Abkhazia: Ways Forward
International Crisis Group
Europe Report N°179
18 January 2007
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EXECUTIVE SUMMARY AND RECOMMENDATIONS
Fourteen years of negotiation, led alternately by the UN and Russia, have done little to resolve the Georgian-Abkhaz conflict. There have been some successes on the ground: ceasefire violations are rare, approximately 45,000 internally displaced (IDP) Georgians have returned to homes in the Gali region, the two sides cooperate on operating the Inguri power plant, and a strategic railway through Abkhazia may restart. But the sharp deterioration in Russian-Georgian relations and a Georgian military adventure in the Kodori valley have contributed to a freeze in diplomacy over Abkhazia since mid-2006. In the absence of a new initiative, new violence is a real possibility. Because prospects are bleak for an early comprehensive settlement of the key political issues, in particular final status, the sides and international facilitators should shift their focus in 2007 to building confidence and cooperation in areas where there are realistic opportunities.
Abkhazia insists on recognition of independence and says it is establishing democratic values and rule of law but the international community unanimously considers it part of Georgia. Tbilisi sees inability to regain full control as impeding state-building, national security and economic development. Over 200,000 IDPs from Abkhazia live under harsh conditions in Georgia proper. Years of stalemate have solidified each side’s distorted and negative image of the “other”. The Abkhaz have lived under economic restrictions since 1996 with little opportunity to trade or travel; they continue to fear Georgia’s army and a new war. The entity’s dependence on Russia has grown as its ability to forge links with other states has been constrained.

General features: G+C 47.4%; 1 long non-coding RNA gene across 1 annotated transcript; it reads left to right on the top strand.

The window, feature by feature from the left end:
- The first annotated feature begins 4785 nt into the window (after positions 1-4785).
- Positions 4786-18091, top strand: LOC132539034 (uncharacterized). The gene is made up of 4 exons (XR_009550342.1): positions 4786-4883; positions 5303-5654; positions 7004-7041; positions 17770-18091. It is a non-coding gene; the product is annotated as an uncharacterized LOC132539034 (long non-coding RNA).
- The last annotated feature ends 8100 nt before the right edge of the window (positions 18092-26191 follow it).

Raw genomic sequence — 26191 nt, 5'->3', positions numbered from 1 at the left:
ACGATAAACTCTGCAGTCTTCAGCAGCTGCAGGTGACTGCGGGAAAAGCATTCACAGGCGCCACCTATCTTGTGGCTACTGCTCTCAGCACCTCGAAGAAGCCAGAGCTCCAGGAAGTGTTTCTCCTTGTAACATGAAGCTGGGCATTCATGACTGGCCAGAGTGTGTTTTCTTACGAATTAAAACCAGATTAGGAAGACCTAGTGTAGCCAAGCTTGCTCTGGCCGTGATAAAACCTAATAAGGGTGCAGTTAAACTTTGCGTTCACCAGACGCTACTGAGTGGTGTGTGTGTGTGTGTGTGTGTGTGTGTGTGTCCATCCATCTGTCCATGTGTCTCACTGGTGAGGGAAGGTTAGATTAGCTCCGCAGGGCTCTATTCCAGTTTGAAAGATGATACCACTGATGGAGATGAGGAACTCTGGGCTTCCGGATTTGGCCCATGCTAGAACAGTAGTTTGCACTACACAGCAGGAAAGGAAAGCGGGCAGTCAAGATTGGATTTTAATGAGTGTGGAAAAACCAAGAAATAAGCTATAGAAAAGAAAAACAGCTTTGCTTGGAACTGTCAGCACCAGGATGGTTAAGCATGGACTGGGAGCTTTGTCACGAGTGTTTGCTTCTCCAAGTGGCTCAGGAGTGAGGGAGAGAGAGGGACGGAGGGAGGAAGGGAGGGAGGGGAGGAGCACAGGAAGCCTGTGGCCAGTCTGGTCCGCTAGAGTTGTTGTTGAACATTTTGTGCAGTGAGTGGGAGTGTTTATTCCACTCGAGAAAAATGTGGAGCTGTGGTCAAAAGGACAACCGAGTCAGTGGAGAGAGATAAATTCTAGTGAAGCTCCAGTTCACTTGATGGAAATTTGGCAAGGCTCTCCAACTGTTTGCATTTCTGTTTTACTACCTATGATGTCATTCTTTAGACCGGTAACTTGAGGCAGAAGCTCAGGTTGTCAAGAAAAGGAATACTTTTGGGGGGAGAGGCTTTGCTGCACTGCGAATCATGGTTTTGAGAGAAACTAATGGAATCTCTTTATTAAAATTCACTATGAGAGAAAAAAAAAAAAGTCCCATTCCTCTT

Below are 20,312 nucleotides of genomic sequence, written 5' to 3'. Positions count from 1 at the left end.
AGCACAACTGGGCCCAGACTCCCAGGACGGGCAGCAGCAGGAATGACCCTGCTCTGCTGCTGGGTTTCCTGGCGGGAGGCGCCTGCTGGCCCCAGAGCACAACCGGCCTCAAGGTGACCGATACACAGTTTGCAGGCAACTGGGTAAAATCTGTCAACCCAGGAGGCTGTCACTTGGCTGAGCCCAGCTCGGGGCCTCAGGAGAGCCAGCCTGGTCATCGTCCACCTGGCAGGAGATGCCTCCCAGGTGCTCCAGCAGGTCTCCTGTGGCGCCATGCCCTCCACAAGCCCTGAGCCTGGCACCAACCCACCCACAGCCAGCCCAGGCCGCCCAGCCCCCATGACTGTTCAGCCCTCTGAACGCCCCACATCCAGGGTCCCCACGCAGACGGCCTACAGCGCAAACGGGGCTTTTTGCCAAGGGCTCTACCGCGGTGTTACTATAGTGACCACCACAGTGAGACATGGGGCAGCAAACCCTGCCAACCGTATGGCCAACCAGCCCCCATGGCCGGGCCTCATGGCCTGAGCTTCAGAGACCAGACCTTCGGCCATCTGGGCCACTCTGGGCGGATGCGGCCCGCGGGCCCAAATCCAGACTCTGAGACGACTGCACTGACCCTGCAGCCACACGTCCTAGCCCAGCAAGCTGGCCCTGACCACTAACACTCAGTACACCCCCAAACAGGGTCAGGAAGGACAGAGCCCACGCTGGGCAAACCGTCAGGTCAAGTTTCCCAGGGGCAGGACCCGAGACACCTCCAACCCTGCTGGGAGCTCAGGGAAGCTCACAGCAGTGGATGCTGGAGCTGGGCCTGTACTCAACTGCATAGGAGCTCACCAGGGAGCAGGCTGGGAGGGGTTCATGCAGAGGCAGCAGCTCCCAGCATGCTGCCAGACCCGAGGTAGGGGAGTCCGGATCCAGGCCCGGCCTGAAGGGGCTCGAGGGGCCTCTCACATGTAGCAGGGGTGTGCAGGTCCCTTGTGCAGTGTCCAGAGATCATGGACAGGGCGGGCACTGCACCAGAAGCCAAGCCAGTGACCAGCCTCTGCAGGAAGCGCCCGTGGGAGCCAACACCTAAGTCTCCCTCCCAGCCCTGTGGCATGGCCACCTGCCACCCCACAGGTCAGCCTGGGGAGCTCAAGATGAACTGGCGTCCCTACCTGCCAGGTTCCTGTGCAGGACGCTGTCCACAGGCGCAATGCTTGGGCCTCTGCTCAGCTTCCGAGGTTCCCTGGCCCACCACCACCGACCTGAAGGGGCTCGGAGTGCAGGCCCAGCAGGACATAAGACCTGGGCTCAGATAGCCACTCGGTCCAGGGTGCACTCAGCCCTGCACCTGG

There was optimism in spring 2006 that extensive discussions on increasing cooperation and resolving disputes could begin: the sides resumed talks within the UN-led Coordinating Council for the first time since January 2001, the Abkhaz presented a “Key to the Future” document, and Georgia issued a “Road Map”. But nothing came of it. After Georgia launched a special forces operation in the Kodori valley in July, the Abkhaz pulled out of all negotiations. Diplomacy is frozen, with few incentives to restart it. Georgia has adopted a new strategy, calling for changes in the formats for negotiations and peacekeeping so as to reduce Russia’s influence in both. Moscow and Sukhumi oppose these changes, and they are not strongly backed by Georgia’s Western partners.
Because neither the local nor the wider political environment is conducive to breakthroughs, this report argues that for at least the next year the only way forward is to emphasise confidence building rather then negotiation of the central political issues. Georgia should take concrete steps such as signing a pledge on the non-resumption of hostilities, lifting economic sanctions and encouraging greater economic development and international engagement in Abkhazia to regain credibility and trust with Abkhaz counterparts. If it wants to be treated as a legitimate dialogue partner, Sukhumi should show more interest in cooperation. The alternative is bleak. If the sides continue to flex their muscles and do not resume talks, there could be renewed hostilities in 2007, especially in and around the Kodori valley and the Gali district.
To the Georgian Government and Abkhaz De Facto Authorities:
1. Resume negotiations under UN auspices and continue high-level meetings on security matters and law enforcement cooperation in the conflict zone, while fully respecting the 1994 ceasefire and refraining from militant rhetoric or provocative armed actions.
2. Sign an agreement on non-resumption of hostilities and IDP/refugee return based on the December 2005 text and hold a meeting between President Saakashvili and de facto President Bagapsh to endorse it.